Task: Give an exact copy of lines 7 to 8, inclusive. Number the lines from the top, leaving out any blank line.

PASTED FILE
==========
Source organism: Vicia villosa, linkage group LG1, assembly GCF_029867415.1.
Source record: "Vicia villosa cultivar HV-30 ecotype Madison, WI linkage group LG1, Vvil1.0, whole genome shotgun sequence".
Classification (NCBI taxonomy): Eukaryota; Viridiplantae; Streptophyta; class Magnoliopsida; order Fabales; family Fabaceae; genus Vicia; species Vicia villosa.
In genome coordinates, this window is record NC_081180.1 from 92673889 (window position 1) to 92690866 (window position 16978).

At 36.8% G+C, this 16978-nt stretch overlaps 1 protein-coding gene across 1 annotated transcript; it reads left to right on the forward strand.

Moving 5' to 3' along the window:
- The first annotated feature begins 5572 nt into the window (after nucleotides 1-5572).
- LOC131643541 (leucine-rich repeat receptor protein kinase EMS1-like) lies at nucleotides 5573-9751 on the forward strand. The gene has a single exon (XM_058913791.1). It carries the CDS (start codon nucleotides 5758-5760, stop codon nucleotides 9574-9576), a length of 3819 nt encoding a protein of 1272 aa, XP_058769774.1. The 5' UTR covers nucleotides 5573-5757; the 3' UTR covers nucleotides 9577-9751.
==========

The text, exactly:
- The first annotated feature begins 5572 nt into the window (after nucleotides 1-5572).
- LOC131643541 (leucine-rich repeat receptor protein kinase EMS1-like) lies at nucleotides 5573-9751 on the forward strand. The gene has a single exon (XM_058913791.1). It carries the CDS (start codon nucleotides 5758-5760, stop codon nucleotides 9574-9576), a length of 3819 nt encoding a protein of 1272 aa, XP_058769774.1. The 5' UTR covers nucleotides 5573-5757; the 3' UTR covers nucleotides 9577-9751.